Lionel Messi brought up his half-century last weekend.
50 career hat-tricks represents a suitably incomprehensible return for a player of surreal ability.
Barcelona’s resident extraterrestrial bagged his first ever professional hat-trick against Real Madrid (no big deal) and with back-to-back El Clasico thrill-rides ahead of us, we thought we’d revisit his first spine-tingling triple.
March 10th, 2007.
Messi’s third season hurtled towards a dramatic conclusion with Barcelona and Real Madrid locked in a tense title race despite both teams dropping points with unusual regularity.
Even by El Clasico’s standards, the pre-match hype was hyperbolic.
Fabio Capello’s men struck first through Ruud van Nistelrooy to dampen the Nou Camp crowd’s spirits.
But the lead didn’t last long.
Messi was afforded generous space on the edge of the box in the 11th minute and made no mistake from close range…
A routine finish for most top-level players but his composure was key.
It’s important to remember Messi was 19 years old at the time, long hair and all, and the fixture was billed as the most important event in the world.
You would forgive a teenager if he abandoned his training and blasted it straight at Iker Casillas — not Messi though, never Messi.
Los Blancos then profited from a debatable penalty, Van Nistelrooy doubling his tally from 12 yards just two minutes after Barca’s equaliser.
The hosts piled on the pressure in response as Andres Iniesta, Xavi and Deco picked holes in Real’s defence.
Capello’s troops retreated deeper and deeper until the sheer volume of Barca players in the box paid dividends…
Fans of symmetry will note Messi’s technique in striking the bouncing ball was not too dissimilar to what he exhibited for his volley as part of his most recent hat-trick vs Sevilla.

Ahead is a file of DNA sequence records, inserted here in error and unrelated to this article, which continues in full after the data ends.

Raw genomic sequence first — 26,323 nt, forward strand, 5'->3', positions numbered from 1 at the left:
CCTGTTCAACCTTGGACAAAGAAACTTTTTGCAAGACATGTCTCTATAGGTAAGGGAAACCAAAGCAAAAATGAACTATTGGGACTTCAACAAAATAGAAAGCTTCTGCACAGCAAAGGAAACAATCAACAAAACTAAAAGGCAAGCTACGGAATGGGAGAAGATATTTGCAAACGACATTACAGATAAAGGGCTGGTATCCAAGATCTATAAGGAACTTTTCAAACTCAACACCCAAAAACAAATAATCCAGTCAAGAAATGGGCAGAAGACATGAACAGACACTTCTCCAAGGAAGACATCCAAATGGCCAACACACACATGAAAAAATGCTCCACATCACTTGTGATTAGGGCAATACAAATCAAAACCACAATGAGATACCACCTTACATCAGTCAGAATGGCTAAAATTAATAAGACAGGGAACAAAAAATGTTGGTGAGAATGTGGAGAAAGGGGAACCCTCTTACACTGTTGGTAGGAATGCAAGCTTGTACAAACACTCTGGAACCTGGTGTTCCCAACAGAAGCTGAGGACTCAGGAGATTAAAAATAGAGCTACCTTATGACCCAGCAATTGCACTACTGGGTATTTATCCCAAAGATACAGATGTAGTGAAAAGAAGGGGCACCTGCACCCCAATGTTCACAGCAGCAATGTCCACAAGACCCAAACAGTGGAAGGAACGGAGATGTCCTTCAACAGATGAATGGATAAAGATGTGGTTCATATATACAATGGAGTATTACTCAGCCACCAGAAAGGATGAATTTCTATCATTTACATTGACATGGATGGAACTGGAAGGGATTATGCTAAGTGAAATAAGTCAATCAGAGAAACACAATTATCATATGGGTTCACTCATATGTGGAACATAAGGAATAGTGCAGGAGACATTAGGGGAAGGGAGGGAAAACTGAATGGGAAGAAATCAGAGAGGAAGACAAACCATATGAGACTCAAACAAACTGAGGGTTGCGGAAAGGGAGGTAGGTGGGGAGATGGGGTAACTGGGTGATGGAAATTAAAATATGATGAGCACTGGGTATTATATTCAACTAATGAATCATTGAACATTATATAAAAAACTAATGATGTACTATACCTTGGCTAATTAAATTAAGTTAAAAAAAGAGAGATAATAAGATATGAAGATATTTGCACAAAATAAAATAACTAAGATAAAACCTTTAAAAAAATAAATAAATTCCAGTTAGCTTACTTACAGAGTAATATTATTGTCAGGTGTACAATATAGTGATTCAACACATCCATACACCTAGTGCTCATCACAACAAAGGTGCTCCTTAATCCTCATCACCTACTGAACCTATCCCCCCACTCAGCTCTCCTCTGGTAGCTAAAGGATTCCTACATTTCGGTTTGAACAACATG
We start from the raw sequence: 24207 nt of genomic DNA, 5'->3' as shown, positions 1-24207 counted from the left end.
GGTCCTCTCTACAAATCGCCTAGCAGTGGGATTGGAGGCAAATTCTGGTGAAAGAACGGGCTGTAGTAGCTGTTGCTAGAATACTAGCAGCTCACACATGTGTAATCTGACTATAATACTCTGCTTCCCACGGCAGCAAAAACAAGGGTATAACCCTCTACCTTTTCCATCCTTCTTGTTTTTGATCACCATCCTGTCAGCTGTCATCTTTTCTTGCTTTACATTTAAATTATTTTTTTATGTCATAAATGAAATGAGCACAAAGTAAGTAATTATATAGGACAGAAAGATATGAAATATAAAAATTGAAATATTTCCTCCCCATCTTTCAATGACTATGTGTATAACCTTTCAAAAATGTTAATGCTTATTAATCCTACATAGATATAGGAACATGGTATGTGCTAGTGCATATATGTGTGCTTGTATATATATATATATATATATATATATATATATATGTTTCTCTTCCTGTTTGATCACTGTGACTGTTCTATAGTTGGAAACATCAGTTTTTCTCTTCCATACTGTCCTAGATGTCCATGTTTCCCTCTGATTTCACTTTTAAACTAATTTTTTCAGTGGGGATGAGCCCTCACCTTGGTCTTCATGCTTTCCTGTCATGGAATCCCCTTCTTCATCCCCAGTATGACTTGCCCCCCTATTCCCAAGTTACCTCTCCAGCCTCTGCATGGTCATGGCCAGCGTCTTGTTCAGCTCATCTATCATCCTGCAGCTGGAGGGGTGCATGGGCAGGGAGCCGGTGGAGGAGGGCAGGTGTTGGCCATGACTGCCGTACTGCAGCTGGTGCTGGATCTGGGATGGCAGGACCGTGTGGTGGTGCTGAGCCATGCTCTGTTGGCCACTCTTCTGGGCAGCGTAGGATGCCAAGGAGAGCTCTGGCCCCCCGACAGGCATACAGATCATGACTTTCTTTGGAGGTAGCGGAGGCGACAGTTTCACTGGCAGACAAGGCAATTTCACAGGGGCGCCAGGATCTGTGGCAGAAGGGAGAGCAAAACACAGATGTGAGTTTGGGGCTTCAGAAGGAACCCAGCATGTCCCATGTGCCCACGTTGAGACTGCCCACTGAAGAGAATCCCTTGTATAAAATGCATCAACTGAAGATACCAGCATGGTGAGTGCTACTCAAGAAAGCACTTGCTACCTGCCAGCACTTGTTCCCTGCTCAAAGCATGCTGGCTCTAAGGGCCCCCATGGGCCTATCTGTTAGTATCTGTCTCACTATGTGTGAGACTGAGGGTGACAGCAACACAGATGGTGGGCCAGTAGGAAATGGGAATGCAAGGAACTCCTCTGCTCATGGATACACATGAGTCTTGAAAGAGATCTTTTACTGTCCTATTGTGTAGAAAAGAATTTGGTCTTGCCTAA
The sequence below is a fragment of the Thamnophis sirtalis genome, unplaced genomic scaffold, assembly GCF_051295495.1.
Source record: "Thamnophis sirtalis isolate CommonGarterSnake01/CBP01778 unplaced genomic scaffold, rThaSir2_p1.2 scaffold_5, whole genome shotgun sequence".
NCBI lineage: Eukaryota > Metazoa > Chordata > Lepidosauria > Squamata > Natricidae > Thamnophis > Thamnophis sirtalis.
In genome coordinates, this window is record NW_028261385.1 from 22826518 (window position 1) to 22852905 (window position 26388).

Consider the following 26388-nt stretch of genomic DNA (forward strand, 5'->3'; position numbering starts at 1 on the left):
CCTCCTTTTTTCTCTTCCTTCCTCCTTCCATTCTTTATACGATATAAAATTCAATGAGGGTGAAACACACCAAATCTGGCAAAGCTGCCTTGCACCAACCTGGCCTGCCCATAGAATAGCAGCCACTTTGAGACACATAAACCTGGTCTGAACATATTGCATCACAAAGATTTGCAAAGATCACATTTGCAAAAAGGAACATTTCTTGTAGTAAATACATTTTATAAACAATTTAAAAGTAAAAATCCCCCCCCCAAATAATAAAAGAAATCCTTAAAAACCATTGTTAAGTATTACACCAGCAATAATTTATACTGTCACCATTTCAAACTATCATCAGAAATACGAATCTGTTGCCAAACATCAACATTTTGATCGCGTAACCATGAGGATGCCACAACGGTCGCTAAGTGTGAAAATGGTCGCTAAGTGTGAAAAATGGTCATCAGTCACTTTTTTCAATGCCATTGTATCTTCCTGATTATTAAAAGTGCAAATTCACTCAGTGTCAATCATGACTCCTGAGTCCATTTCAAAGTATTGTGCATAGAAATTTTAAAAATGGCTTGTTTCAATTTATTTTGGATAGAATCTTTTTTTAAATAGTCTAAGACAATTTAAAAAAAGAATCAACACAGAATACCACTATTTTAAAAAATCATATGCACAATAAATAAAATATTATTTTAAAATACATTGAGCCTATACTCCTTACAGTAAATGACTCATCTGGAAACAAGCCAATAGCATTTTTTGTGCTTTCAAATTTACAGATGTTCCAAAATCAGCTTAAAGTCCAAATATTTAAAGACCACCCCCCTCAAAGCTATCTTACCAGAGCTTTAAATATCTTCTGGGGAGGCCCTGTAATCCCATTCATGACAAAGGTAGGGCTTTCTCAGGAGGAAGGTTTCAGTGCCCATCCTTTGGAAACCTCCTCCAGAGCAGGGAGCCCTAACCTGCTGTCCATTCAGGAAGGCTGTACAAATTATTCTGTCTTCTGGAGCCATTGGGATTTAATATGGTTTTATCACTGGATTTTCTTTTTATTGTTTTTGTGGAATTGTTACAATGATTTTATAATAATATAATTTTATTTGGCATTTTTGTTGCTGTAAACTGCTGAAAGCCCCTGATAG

Again, it would have been a golden chance squandered if he hadn’t scored.
But much of Messi’s brilliance is rooted in his avoidance of glaring errors in favour of a relentless, punishing consistency.
Barcelona were reduced to ten men in the 45th minute when Oleguer was shown a second yellow.
Real didn’t take advantage of their extra man until midway through the second half when Sergio Ramos (also flaunting shoulder-length hair) expertly flicked a Guti free-kick into the far corner.
The home fans said their prayers as the clock ticked past 90 minutes.
A goal down and a man down, something special was required.
Pressured in midfield, Ronaldinho produced a line-breaking pass into Messi’s feet and then, well, see for yourself…
In the blink of an eye both Real’s centre-backs, Ivan Helguera and Ramos, looked up at Messi from the turf.
This was one of the first times the Argentine sensation dribbled from right to left before finishing back across the keeper — a goal he has repeated hundreds of times since.
This performance foreshadowed Barca’s dependence on Messi.
Three times they went behind to their fiercest rivals and three times their left-footed genius rescued them.
It was to be Ronaldinho’s last proper season with Barcelona and injuries plagued his 2007/08 campaign.
Messi was not to know this at the time of his Clasico hat-trick, but it retrospect it was a definite changing of the guard.
The look on the Brazilian’s face after Messi’s third goal is so telling.
It’s one of intense relief, yet tinged with a resigned acceptance.
This kid will surpass me, it says. He will surpass all of us.
People knew of Messi’s potential prior to March 2007.
But his display that night was a clear indicator he would not waste it.
Here was a boy who would become a man and redefine expectation.
A player who would go on to celebrate 49 more hat-tricks in the next twelve years.
That first one will always be one of the most special because it cemented an otherworldy talent’s status as a future great.
To this day, it gives you chills.